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Last Updated: February 26, 2010

ALL about E-10

Fuel + Ethanol = THE FACTS

1. The legal and manufacturer recommended limit for ethanol in conventional gas is 10%. The actual percent ethanol found at individual pumps/stations varies, and will change with each (daily) fuel delivery.

Note: On April 21st, 2009 the EPA received an application from ACE, Growth

Energy and 54 ethanol producers seeking to increase E10 to 15% ethanol.
Ethanol is usually added by the local fuel distributors/suppliers, not at the major gas brand company refineries. Gas stations are not legally required to monitor gas daily for accurate/exact percentage ethanol.

2. Several states still do not label pumps (E10 sticker) when ethanol alcohol is added to gas, including:

District of Columbia, Indiana, Kansas, Kentucky, Maryland, Michigan, Minnesota, Missouri, Nevada, New Jersey, North Carolina, and Ohio; New Hampshire may soon discontinue labeling.

3. Ethanol is an ethyl alcohol, renewable fuel and is used to oxygenate gas. Ethanol is a solvent, cleanser, degreaser, drying agent, antifreeze and octane enhancer. Petroleum oil fuel that contains ethanol will attract and absorb water; Oil (gas) and water do not mix.

4. Before switching to E-10, make sure to remove all gas from tank if containing MTBE. Also, remove all water, dirt, rust, and sediment from tank. Replace parts that are not resistant to alcohol. Plastic and rubber parts, hoses, and seals are most vulnerable. To be compatible with higher oxygen content of ethanol-blended gasoline, fuel system parts and pumps, piston and carburetor, oxygen sensors, may need to be changed or adjusted.

5. Replace the gas in your fuel tank at least every 1-3 weeks.
Shelf life of E-10 fuel is only about 3 months in an ideal environmental (low humidity) storage conditions.

6. Choose a higher octane premium E10 gasoline (91-93) when your engine is at greater risk; Extended storage, lives in a water environment, vented fuel tank in humid environment, etc. Lean, water-diluted fuel drops octane and causes fuel starvation.

7. Know the symptoms and negative effects of high alcohol and/or water contaminated gas.
ENGINE DAMAGE AND MALFUNCTION CAUSED BY ETHANOL OFTEN INCLUDES:
Stalling, hesitation during acceleration, clogged fuel filters and carburetor, damage to fuel and VRO pumps and pistons, damage to fuel injectors, disintegration and dissolving of engine parts (especially rubber and plastic), drying-out and cracking of parts, hoses and seals, and much more.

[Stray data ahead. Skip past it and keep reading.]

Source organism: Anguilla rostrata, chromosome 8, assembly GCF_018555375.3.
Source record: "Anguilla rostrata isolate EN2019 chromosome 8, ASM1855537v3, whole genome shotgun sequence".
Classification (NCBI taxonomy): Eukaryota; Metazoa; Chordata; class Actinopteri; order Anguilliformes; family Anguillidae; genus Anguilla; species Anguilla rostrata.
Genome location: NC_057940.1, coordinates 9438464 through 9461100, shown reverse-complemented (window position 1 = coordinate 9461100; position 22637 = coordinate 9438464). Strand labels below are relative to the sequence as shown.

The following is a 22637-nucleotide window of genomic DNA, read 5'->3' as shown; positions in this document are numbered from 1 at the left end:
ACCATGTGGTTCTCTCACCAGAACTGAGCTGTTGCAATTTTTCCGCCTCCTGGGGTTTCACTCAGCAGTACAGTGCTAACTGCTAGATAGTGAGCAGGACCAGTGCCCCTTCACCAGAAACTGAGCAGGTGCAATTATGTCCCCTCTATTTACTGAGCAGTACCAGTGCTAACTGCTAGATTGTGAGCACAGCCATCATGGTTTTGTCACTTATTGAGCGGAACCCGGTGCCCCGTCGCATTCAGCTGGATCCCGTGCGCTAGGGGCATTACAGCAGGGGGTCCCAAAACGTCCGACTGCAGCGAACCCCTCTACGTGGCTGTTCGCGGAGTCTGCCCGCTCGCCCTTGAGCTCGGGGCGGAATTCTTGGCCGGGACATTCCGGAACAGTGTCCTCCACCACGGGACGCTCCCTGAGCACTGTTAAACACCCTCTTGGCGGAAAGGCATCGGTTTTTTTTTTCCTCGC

8. Frequently check gasoline for signs of water contamination (WC) and phase separation (PS). Two distinct layers can be seen after WC/PS. Alcohol and water combine and drop to the bottom of tank leaving an upper petroleum octane deficient layer. PS gas is contaminated and should not be used.

9. Prevent external water and moisture (high humidity) from coming in contact with E-10 gas.
Keep engine well lubricated to prevent water damage and rusting. Check that fuel lines are sealed and intact. If available for your engine, install a water separator filter of 10-12 microns.

10. Safely Removing Water from Phase Separated E10 Fuel:
Be aware that when E10 gas is phase-separated, the bottom layer contains both water and "octane-enhancing" ethanol. When you remove the water/ethanol lower layer, the upper petroleum layer becomes octane deficient. Drop usually equals 2 to 4 octane points. Running an engine on below recommended octane will cause drivability issues and parts damage (e.g. piston/valve damage).

11. Check your engine owner’s manual for recommended fuel type and octane rating.
Many older engines, luxury cars, classic cars, lawn and other small gas-powered equipment and several marine and motorcycle engines often prohibit or warn against the use of E10 and other alcohol gas blends. Marine engines have greatest risk for water absorption, corrosion, parts disintegration and engine damage.

12. Use caution when choosing gas additive products to "prevent" or "fix" E10 gasoline problems. Watch out for deceptive advertising by numerous new ethanol "miracle" product companies. Ethanol already in fuel (up to 10% legal max) often replaces your need for additional additives since it is a powerful solvent, cleanser, antifreeze, octane enhancer and water absorber

13. Avoid alcohol-based fuel additives and gas treatment products with E-10 fuel. Too much alcohol will increase your risk for engine damage. All current major engine manufacturer warranty statements prohibit use of gas with over 10% ethanol. (Excludes FFV's). Damage will not be covered when cause is contaminated gasoline. Octane boosters, fuel system cleaners and conditioners often contain ethyl alcohol.

14. Never use E85 fuel (85% alcohol) in an engine not designed for it. Check vehicle gas cap for E85 label.

15. Know the specific fuel laws and E10 labeling laws for your state. State-by-state laws vary widely and have changed often since the widespread distribution of ethanol. In 2008, several states passed laws to add ethanol to all public gas supply. Other states are now passing laws to leave ethanol out of premium gas...

This information is a general guideline only for conventional vehicles and gas-powered engines using E10 gasoline.

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